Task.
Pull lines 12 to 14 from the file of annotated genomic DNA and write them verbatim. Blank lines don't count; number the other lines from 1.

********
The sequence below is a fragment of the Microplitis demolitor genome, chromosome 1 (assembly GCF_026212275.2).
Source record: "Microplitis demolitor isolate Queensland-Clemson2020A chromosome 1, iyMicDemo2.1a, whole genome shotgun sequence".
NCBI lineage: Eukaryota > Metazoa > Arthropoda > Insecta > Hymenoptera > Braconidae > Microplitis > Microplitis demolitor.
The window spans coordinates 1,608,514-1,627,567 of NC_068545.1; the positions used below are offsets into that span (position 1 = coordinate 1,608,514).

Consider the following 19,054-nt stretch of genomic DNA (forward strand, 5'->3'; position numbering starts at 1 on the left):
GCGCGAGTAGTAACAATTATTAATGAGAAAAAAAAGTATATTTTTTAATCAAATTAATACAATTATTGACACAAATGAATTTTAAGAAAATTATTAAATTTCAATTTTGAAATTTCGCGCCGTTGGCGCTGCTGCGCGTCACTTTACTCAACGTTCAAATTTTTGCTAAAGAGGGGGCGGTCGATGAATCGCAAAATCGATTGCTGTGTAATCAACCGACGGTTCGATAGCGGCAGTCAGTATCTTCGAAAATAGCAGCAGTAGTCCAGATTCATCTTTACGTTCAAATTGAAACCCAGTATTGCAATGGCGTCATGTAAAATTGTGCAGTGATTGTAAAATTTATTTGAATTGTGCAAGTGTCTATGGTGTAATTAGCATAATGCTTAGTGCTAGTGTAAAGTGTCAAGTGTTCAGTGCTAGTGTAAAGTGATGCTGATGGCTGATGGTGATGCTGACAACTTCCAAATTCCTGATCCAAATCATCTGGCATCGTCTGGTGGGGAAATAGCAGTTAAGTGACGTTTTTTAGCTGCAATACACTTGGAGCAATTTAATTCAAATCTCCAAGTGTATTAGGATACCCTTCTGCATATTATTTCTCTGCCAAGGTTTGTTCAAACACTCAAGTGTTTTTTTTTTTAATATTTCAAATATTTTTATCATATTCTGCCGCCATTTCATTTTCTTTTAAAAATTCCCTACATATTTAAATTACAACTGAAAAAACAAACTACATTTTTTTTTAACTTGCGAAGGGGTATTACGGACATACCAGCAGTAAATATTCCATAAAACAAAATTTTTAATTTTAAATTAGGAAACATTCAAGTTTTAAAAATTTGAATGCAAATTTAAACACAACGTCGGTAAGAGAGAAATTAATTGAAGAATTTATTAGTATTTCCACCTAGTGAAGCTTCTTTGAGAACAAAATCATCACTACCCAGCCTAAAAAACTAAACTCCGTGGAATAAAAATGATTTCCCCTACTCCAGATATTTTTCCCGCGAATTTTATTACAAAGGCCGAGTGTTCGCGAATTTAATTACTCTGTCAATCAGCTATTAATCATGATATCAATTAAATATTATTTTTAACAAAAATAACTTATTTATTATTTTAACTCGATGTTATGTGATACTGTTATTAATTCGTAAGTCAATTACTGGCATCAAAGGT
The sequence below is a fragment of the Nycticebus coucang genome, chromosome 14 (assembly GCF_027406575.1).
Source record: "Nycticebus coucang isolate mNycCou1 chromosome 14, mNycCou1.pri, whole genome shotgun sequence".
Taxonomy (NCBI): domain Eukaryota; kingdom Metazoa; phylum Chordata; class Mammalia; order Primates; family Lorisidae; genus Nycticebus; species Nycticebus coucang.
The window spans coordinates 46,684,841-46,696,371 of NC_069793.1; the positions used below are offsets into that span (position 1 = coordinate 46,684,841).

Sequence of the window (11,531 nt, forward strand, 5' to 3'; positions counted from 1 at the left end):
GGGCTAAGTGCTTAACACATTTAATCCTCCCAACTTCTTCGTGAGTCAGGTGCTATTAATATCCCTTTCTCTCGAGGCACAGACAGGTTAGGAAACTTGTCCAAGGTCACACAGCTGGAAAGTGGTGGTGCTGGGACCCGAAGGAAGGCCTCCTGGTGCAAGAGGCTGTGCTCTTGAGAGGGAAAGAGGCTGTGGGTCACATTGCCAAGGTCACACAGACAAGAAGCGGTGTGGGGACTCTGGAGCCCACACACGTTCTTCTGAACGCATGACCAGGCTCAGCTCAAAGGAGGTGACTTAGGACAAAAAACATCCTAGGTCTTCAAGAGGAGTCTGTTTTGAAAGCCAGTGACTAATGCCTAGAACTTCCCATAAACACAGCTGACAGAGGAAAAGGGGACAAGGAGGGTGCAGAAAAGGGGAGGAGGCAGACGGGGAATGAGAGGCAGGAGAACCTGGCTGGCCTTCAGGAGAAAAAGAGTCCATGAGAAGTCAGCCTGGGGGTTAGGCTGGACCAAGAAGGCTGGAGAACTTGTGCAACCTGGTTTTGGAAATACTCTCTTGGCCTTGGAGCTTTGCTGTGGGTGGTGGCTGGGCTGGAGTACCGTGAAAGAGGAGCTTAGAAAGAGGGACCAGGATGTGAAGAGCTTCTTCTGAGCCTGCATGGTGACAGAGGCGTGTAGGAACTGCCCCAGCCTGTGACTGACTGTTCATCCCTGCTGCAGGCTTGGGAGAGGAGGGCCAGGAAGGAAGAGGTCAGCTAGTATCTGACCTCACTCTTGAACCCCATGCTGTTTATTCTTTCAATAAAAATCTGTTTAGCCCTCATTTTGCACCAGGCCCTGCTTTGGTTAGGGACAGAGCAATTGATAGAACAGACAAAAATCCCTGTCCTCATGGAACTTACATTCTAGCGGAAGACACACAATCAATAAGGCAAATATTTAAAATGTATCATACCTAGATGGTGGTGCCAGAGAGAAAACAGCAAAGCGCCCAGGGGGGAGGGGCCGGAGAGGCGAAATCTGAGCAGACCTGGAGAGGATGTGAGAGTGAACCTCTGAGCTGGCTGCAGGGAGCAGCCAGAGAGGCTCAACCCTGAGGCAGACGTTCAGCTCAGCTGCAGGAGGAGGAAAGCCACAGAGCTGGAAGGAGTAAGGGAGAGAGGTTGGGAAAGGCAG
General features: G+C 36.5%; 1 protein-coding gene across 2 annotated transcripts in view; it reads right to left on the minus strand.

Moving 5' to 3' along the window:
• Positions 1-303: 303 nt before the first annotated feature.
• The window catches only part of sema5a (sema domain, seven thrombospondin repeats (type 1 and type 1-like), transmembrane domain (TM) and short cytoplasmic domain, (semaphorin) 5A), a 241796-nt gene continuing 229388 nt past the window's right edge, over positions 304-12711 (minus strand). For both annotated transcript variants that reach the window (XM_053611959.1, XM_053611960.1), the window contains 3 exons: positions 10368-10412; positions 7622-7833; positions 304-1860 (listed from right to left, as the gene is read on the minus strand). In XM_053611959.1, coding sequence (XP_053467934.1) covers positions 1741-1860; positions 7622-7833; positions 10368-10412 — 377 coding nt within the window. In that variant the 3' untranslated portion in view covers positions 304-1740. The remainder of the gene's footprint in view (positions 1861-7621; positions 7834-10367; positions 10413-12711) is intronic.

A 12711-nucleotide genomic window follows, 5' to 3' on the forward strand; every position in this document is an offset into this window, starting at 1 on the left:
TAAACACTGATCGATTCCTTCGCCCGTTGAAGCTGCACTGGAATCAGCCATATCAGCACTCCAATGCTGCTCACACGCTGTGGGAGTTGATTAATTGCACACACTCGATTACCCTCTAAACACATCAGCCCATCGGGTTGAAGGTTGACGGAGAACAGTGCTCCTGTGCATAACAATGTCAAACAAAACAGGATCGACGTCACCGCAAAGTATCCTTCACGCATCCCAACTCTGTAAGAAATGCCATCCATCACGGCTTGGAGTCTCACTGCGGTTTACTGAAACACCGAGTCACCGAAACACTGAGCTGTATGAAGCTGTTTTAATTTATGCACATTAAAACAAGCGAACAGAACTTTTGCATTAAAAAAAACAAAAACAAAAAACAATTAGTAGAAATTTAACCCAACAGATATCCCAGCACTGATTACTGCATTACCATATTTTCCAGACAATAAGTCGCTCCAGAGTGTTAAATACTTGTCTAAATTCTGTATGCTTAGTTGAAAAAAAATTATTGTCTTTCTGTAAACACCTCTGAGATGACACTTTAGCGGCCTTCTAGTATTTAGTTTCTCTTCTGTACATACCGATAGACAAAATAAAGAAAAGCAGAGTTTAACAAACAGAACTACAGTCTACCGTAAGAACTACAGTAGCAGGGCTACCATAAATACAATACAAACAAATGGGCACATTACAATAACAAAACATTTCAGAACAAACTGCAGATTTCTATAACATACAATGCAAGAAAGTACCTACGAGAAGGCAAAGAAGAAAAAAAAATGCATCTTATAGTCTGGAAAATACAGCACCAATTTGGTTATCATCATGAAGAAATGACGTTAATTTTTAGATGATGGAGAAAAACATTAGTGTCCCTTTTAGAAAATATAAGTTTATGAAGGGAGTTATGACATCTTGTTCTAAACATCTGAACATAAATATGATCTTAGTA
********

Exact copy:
GGGCTAAGTGCTTAACACATTTAATCCTCCCAACTTCTTCGTGAGTCAGGTGCTATTAATATCCCTTTCTCTCGAGGCACAGACAGGTTAGGAAACTTGTCCAAGGTCACACAGCTGGAAAGTGGTGGTGCTGGGACCCGAAGGAAGGCCTCCTGGTGCAAGAGGCTGTGCTCTTGAGAGGGAAAGAGGCTGTGGGTCACATTGCCAAGGTCACACAGACAAGAAGCGGTGTGGGGACTCTGGAGCCCACACACGTTCTTCTGAACGCATGACCAGGCTCAGCTCAAAGGAGGTGACTTAGGACAAAAAACATCCTAGGTCTTCAAGAGGAGTCTGTTTTGAAAGCCAGTGACTAATGCCTAGAACTTCCCATAAACACAGCTGACAGAGGAAAAGGGGACAAGGAGGGTGCAGAAAAGGGGAGGAGGCAGACGGGGAATGAGAGGCAGGAGAACCTGGCTGGCCTTCAGGAGAAAAAGAGTCCATGAGAAGTCAGCCTGGGGGTTAGGCTGGACCAAGAAGGCTGGAGAACTTGTGCAACCTGGTTTTGGAAATACTCTCTTGGCCTTGGAGCTTTGCTGTGGGTGGTGGCTGGGCTGGAGTACCGTGAAAGAGGAGCTTAGAAAGAGGGACCAGGATGTGAAGAGCTTCTTCTGAGCCTGCATGGTGACAGAGGCGTGTAGGAACTGCCCCAGCCTGTGACTGACTGTTCATCCCTGCTGCAGGCTTGGGAGAGGAGGGCCAGGAAGGAAGAGGTCAGCTAGTATCTGACCTCACTCTTGAACCCCATGCTGTTTATTCTTTCAATAAAAATCTGTTTAGCCCTCATTTTGCACCAGGCCCTGCTTTGGTTAGGGACAGAGCAATTGATAGAACAGACAAAAATCCCTGTCCTCATGGAACTTACATTCTAGCGGAAGACACACAATCAATAAGGCAAATATTTAAAATGTATCATACCTAGATGGTGGTGCCAGAGAGAAAACAGCAAAGCGCCCAGGGGGGAGGGGCCGGAGAGGCGAAATCTGAGCAGACCTGGAGAGGATGTGAGAGTGAACCTCTGAGCTGGCTGCAGGGAGCAGCCAGAGAGGCTCAACCCTGAGGCAGACGTTCAGCTCAGCTGCAGGAGGAGGAAAGCCACAGAGCTGGAAGGAGTAAGGGAGAGAGGTTGGGAAAGGCAG
General features: G+C 36.5%; 1 protein-coding gene across 2 annotated transcripts in view; it reads right to left on the minus strand.

Moving 5' to 3' along the window: